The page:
What legislation affects bed servicing?
The main piece of legislation that is relevant to Bed Servicing is PUWER (Provision and Use of Work Equipment Regulations 1998). This states that:
“The frequency and nature of maintenance [of work equipment] should be determined through risk assessment, taking full account of:
- the manufacturer's recommendations
- the intensity of use
- operating environment (e.g. the effect of temperature, corrosion, weathering)
- user knowledge and experience
- the risk to health and safety from any foreseeable failure or malfunction”
Most manufacturers state that inspection of the majority of the mechanical components may only be carried out by expert personnel with suitable training, knowledge, and experience.
This means that as an employer you are potentially exposing yourself to unnecessary risk by not arranging Bed Servicing by a fully trained and qualified engineer.
How much of a disruption will Bed servicing create for staff and residents/patients?
Medaco’s engineers have spent their careers working in care environments and are comfortable accommodating the needs of both Carers and Residents as they go about their work.
As with any planned servicing or maintenance, disruption to resident’s comfort and the regular duties of staff can be minimized. Our Service Team will always plan any servicing carefully and do everything they can to accommodate the specific needs of your staff and colleagues as well as the needs of residents.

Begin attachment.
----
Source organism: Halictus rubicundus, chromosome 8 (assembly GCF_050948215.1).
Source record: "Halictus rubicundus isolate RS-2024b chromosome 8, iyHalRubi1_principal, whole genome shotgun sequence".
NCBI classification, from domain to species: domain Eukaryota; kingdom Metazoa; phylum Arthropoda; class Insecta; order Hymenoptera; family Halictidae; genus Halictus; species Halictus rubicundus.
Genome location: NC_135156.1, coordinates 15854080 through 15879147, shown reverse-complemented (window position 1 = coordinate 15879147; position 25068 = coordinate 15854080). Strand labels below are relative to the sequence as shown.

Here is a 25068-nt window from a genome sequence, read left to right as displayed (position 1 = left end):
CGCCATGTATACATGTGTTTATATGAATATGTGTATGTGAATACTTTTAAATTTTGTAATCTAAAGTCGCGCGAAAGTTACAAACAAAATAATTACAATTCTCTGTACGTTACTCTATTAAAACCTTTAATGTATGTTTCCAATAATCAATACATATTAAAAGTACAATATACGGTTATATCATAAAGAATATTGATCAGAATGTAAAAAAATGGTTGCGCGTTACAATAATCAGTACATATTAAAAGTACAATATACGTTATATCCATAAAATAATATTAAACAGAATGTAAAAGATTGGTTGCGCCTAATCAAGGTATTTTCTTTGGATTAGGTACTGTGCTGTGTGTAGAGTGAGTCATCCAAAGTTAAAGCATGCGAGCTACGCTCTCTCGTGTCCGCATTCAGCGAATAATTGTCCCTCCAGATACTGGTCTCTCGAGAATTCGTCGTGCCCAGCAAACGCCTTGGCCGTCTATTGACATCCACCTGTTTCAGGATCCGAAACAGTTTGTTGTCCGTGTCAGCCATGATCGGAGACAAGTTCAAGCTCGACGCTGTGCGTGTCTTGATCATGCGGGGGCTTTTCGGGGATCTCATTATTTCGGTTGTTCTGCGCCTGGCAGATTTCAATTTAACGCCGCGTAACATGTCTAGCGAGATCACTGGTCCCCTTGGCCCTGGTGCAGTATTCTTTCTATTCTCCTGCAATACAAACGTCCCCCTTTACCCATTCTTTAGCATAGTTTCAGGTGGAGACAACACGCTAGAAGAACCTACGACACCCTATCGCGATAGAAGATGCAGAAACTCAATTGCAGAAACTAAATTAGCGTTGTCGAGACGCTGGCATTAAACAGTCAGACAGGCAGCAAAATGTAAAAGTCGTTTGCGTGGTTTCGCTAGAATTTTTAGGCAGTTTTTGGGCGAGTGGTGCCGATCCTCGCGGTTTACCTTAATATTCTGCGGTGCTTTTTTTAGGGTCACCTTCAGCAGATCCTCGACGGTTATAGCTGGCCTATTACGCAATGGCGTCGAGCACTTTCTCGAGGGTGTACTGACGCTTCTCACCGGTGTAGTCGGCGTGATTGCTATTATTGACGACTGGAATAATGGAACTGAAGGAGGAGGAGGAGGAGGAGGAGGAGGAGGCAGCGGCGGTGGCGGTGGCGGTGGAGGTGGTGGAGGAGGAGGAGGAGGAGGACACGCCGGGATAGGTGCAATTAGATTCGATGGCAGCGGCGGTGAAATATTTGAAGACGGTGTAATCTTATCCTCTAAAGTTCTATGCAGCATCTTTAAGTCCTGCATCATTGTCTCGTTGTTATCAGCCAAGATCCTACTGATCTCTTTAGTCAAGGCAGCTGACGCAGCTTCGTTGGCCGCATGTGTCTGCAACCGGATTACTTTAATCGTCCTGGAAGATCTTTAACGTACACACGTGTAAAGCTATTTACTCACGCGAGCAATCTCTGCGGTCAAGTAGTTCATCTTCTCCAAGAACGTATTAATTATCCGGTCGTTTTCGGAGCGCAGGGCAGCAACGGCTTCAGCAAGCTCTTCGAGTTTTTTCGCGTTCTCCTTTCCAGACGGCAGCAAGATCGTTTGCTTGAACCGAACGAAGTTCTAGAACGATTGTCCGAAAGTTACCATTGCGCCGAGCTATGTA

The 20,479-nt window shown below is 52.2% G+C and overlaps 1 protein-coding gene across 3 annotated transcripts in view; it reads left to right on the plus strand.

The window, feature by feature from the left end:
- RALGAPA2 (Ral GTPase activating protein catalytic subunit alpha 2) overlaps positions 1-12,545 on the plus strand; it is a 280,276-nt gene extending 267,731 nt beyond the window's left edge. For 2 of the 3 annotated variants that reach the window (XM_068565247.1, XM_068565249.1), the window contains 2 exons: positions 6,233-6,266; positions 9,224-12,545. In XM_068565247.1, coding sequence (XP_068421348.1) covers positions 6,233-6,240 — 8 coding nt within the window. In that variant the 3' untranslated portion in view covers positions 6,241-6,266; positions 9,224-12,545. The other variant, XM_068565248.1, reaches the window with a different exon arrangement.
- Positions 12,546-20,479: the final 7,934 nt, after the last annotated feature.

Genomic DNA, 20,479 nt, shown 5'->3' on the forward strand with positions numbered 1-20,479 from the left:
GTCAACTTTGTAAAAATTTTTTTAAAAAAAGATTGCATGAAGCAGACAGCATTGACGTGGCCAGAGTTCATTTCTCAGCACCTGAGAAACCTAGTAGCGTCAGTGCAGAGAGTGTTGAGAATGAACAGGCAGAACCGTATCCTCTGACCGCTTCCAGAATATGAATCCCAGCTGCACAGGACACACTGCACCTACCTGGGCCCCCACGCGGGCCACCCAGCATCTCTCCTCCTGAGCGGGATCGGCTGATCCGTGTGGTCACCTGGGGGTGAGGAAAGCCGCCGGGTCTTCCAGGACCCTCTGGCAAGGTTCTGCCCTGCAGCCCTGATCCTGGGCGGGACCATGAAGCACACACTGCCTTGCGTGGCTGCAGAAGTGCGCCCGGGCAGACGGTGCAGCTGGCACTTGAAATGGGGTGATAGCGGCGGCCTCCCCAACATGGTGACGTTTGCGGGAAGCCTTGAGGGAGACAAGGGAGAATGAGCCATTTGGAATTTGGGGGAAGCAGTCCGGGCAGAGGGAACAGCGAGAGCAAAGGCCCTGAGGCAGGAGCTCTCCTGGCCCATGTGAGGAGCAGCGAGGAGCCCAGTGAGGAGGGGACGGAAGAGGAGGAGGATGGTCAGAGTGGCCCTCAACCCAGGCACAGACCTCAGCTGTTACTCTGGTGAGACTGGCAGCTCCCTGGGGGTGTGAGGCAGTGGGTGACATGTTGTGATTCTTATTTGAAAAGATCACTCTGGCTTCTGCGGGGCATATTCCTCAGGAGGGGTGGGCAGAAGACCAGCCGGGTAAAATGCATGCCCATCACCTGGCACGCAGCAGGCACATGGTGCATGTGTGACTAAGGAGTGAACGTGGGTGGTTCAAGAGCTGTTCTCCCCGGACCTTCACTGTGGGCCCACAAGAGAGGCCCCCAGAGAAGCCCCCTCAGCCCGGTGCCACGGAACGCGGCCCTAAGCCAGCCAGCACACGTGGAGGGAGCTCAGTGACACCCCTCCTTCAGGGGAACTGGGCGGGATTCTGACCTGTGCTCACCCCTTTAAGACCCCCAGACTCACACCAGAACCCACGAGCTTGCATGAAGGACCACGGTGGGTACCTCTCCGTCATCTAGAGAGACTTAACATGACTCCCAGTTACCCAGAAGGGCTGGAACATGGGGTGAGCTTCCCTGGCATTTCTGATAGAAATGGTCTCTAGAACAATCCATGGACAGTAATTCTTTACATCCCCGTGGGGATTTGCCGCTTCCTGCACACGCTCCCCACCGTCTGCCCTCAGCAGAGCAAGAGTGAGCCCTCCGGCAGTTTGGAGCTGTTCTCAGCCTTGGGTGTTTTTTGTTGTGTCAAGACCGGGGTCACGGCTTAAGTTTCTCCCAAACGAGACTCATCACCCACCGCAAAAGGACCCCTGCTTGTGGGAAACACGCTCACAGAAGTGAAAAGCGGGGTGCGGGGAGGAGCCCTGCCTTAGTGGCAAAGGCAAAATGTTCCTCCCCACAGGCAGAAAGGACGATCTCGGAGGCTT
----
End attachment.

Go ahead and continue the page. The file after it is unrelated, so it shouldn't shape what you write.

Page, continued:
Does the bed need to be vacant in order to carry out the service?
Ideally the bed would be vacant, yes. However, if the bed is occupied, our engineers can still service the bed, but will be limited in the amount of functions and components they can test.
What is actually involved in a ‘bed service’?
The scope of the ‘bed service’ does vary depending on the type of beds that you have. However, the process for all beds includes checking the correct operation of all functional/moving parts, lubrication where necessary, notification of any defects (damaged or worn parts) and replacing
these parts if necessary.
Will servicing prevent breakdowns with my beds?
Yes, by being proactive and arranging regular PPM servicing, you can not only prevent costly
breakdowns, but create a safer, happier environment for your staff and residents.
Does bed servicing include a PAT test?
No, this isn’t included as standard, however, please feel free to ask us about this as it can be
arranged in some circumstances.
Does bed servicing include servicing of the mattress?
No, mattresses are not included. Static foam mattresses do not need servicing. Air Mattress